When you are preaching the Gospel, you need various tools to help you understand the Biblical text. As noted in other places on this site and others, you should never begin your preparation looking at these tools, however, you should always ensure that your preaching is in line with what is truth. There is nothing that will ruin your credibility faster than basing a major point in your sermon on something that is simply untrue.
When you are attempting to understand the text, you need to know the background of the text, author, occasion that calls for the writing of the scripture. One should never forget that the scripture is an alien book to us. Sometimes we think we are reading a book written primarily to 20th century readers, but there is a gap between us and the original hearers of scripture that require bridging. One important tool in this bridging is the Bible Dictionary. There are a number of dictionaries that can be of aid to the preacher. I personally have Harper-Collins Bible dictionary in addition to Anchor Bible Dictionary on CD. Harper-Collins is one volume and the Anchor is a multi volume tool.
A good Bible dictionary will allow you to look up any word you find in the Bible. That word may be a person, place, or thing. It might be a city. You might wonder about an animal or even the monetary system. Have you thought about the other gods in the surrounding areas of Palestine? All of these questions will be addressed in a good Bible dictionary.
Another Bible dictionary that you can find on the web for free is the International Standard Bible Encyclopedia. However that is a bit dated. in any case, preachers should never preach a text that is not fully understood. While referring to the Bible Dictionary should not be the first place in the sermon prep, you must never get up in the pulpit preaching a text you dont’ understand, a Bible dictionary will help you not make that mistake.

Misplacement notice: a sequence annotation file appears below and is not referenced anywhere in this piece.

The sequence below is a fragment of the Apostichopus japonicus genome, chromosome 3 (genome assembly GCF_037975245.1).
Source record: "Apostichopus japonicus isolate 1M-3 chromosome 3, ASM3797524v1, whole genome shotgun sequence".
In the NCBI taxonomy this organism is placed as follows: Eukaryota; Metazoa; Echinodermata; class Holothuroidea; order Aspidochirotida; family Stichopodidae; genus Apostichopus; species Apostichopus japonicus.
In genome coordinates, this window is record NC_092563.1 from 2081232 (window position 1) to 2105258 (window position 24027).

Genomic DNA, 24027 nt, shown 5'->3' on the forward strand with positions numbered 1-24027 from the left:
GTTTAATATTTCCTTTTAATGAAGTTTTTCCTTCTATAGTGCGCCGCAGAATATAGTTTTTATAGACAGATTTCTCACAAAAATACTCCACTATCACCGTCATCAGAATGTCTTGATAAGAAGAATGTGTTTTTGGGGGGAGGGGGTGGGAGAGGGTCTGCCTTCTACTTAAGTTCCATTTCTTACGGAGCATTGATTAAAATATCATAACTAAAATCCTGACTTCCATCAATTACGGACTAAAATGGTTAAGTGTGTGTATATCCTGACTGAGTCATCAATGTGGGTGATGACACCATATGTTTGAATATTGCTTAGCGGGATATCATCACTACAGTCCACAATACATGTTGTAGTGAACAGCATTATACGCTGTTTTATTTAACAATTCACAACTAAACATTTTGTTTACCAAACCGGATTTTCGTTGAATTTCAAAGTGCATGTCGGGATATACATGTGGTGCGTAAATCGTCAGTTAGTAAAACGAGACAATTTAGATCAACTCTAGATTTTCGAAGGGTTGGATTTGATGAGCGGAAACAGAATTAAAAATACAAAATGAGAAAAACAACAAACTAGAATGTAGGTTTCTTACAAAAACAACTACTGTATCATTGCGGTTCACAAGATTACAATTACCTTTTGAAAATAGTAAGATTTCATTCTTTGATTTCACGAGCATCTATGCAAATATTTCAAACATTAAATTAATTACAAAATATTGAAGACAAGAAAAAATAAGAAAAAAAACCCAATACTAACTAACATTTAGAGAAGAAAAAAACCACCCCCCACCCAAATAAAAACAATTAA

After that, Wiersbe travels through the whole Bible looking at the major themes and images and pictures found in the different books. This book is a fantastic addition to any preacher’s library. If you are called to “tell the story” or preach the narratives of the Bible, then you need Wiersbe’s book. Black preachers will be especially helped because they are often judged by how well they help people experience the Bible story. Wiersbe provides a resource to help us do just that.
Get the book. In addition, I would encourage you to read our series on improving storytelling in preaching at the following links: Part I, Part II, Part III, Part IV, and Part V. You may also be interested in our post on Dr. Frederick D. Haynes’ approach to story telling in sermons.
The final step to preaching a sermon that effectively tells a story is to Practice.
Record yourself telling the story. Then transcribe the story from the tape into a manuscript. This practice will improve your storytelling and your preaching in general.
It is amazing to me how often we preachers will not practice our craft. The musician practices for hours before she comes and performs. If the musician can practice like that to provide an enjoyable experience for the listeners, how much more should we, who are delegated the responsibility of proclaiming the greatest story ever told, practice the messages God gives us to preach.
The next step in preaching an effective sermon that makes use of stories is to decide what details that you collected from steps 1 and 2 are useful to help the preacher fulfill the purpose found in step 3.
In short, the preacher should determine the feelings and the sensory data that are needed to preach a “15-25” minute sermon.
Please note that you will not use all of the data that you have collected in steps 1-2. The guiding purpose is what you saw as the behavioral change taught by this section of scripture.
The third step in Martha Simmons and Henry Mitchell’s method for improving storytelling in preaching is the turning point towards putting together the sermon. Here you must determine the behavioral purpose of the sermon. You get this by asking yourself, What change in core belief or obedience is the Passage pushing the people to.
This step recognizes that the sermon must have a purpose. We are not preaching just to be preaching. Neither are we just telling stories for the sake of telling stories. There is a change in belief or practice that we are seeking in the people. For a list of core beliefs, I would encourage you to listen to my audio where I discuss Mitchell and Cooper-Lewter’s book Soul Theology.
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